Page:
I work part time right now, only three days a week. I read The Life Changing Magic of Tidying Up on a Saturday, did my clothes on Sunday and Henry's clothes and many toys too.
My front room was quickly filling with things that were destined to leave my house. Although I was working through categories, as I encountered things in the house that obviously did not spark joy, it was so easy to add them to the pile of my clothing trash bags. The pile was beginning to look like a small mountain.
I worked that Monday and Tuesday and that Wednesday was a "snow" day for the Richmond area and I was not so secretly excited to stay home and continue tidying. Once the process starts, it feels like you want to use vacation days to be at home, working with the magic.
The easiest category for me was books, because i had already done my books the year before. My most intimidating category was papers but they went so quickly that I was super surprised.
Marie Kondo says that when it comes to papers, they aren't going to ever spark joy so just throw it all away unless its absolutely necessary to keep it for a while or indefinitely. I put my important docs into a 3 ring binder with plastic sheet protectors. I held onto my tax files from the past few years and that was it. So amazing and so simple.
I had also started the konmari process in my art classroom where I spent my planning periods on the Tuesday before, going through my categories there, clothing (smocks and aprons), books and my file cabinets. It went great there as well. Gaining momentum, I realized that this process only gets easier as you go along.
In the past, i have had problems in with avoiding paper/ finance related Issues. They give me anxiety and this causes me to freeze. My inaction has always frustrated me and confused me as I am capable of juggling lots of other things in my life. But, now that I do not have a pile of papers in a box and a file cabinet full of unknown contents weighing on my mind, the few paper items that I need to take care of feel way less intimidating. It's hard to be disorganized when you don't have to go looking for important things. Everything I need is in one place.
The next category is komono, the Japanese word meaning miscellany. Here is the order that Marie Kondo suggests:
CDs/DVDs, skin care products, makeup, accessories, valuables, electrical things, household equipment, household supplies, kitchen goods/ food supplies, other things, separate category specific to each individual (for me: art supplies)
So, after books and papers, I started through the next list of categories.
I was so surprised by the skin care and makeup category. I truly believed that this wouldn't take me much time but as I pulled out the toiletries from the bathroom, linen closet, purse, and kitchen, I realized that this was a big job.
I decided to use some of the advice from the book, to visualize what the space will look and feel like. So, I thought of a spa. I thought about what I wanted my daily routine to feel like, smell like, look like. Bathing, grooming and spending time on the toilet is such a large part of life, I wanted to create a space that felt calm and beautiful. I wanted it to feel like I was on a vacation, near water.
So, the sorting began as Henry went down for his afternoon nap. As I started to discard and sort, I placed the items by category and then decided to gather each category into a plastic bin for storage.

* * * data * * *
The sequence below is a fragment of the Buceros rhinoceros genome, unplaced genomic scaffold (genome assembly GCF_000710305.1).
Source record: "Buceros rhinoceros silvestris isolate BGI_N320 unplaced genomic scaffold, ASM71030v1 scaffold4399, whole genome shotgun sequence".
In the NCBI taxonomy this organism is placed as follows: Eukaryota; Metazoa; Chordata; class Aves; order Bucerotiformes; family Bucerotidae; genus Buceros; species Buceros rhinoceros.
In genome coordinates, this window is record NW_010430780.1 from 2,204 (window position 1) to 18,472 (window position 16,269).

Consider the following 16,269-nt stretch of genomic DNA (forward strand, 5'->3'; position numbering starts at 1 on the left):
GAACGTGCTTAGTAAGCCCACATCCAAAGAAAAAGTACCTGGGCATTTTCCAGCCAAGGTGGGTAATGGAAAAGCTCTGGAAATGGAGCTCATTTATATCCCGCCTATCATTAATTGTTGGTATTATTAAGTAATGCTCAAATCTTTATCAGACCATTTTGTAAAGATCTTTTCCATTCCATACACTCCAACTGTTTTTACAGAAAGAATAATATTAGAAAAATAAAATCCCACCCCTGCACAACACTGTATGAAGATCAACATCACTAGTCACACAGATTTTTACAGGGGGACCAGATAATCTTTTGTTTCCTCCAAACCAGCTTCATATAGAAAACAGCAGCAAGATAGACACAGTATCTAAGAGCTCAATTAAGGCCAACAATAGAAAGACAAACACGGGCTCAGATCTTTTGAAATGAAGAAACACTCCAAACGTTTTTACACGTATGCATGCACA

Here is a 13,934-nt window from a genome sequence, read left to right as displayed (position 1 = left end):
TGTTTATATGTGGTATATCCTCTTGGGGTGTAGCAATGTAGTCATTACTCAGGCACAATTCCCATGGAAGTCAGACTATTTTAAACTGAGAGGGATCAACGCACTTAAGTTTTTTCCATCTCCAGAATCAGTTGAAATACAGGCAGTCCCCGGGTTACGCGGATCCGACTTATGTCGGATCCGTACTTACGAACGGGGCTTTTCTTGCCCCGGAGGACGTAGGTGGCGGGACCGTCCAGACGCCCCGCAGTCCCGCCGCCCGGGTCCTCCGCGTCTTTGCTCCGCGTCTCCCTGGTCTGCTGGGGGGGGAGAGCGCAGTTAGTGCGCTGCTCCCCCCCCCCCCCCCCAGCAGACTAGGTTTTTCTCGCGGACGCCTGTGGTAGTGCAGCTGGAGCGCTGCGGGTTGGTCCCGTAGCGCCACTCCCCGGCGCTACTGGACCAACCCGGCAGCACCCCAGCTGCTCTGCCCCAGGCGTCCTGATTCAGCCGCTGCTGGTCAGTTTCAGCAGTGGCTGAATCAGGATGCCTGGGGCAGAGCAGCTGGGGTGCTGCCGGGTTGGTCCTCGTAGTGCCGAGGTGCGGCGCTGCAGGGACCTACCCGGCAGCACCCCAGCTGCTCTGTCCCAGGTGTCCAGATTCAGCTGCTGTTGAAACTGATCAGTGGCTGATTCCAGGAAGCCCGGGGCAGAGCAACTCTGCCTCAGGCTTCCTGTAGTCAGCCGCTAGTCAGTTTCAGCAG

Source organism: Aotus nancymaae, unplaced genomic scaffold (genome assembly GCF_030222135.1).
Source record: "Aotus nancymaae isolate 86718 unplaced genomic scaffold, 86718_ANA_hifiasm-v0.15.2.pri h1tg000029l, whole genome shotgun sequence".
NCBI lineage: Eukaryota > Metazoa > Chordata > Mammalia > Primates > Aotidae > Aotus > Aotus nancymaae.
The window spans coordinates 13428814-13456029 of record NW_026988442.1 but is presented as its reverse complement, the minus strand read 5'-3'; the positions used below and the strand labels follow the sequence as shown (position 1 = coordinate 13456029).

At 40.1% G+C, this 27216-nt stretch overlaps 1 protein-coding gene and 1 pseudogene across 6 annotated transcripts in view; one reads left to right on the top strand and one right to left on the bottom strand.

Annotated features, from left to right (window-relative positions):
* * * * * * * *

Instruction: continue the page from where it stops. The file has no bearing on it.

The bathroom, once emptied of its contents immediately felt cleaner, although I hadn't wiped one surface.
Each family member got a zipper pouch bag fir daily use items that could be stored under the sink. Other daily use items are in the bathroom and backup stashes are stored by category in their bins in the closet. It's a gorgeous closet now. It's a simple system now. Items that can be removed from packaging get to be in their simplest state, like bars of soap and qtips and towels are folded with the konmari folding method and stored vertically.
Finishing each category also gave me a boost of energy and a sense of accomplishment like nothing else ever has.
I know that not everyone struggles with these things and it may even seem silly that my new linen closet and bathroom could bring me such pride and joy but, to me, it has changed my life, my daily routine.
My very organized sister explained that this is how she has always naturally arranged her life. when she saw my picture of the finished product, she wrote to me that she uses and has always used this category system.
I found myself scratching my head about why I have been unable to take the advice of the people in my life who already live in the way Marie Kondo describes in get book. My own husband has preached to me the exact tenants of her belief about things and their potential for weighing us down with attachment and fear.
I don't know why i couldn't hear this before now and change my ways but at least I am able to let this message transform me at this time in my life.
Marie Kondo wrote that she believes that it is fate that brought the book into my hands, and I think it's true. I also think that through sharing the joy that I am experiencing, that the fate of others in my sphere of influence: friends, family and even social media strangers, can be changed as well.
She writes that we have three options when it comes to putting our homes in order: do it now, do it later or you can ignore it until the day you die.
I don't want to live another day without my home reflecting the lovely life I have been given. I trust this konmari process completely. It is the only thing I have ever found that has inspired such drastic action. I am filled with gratitude.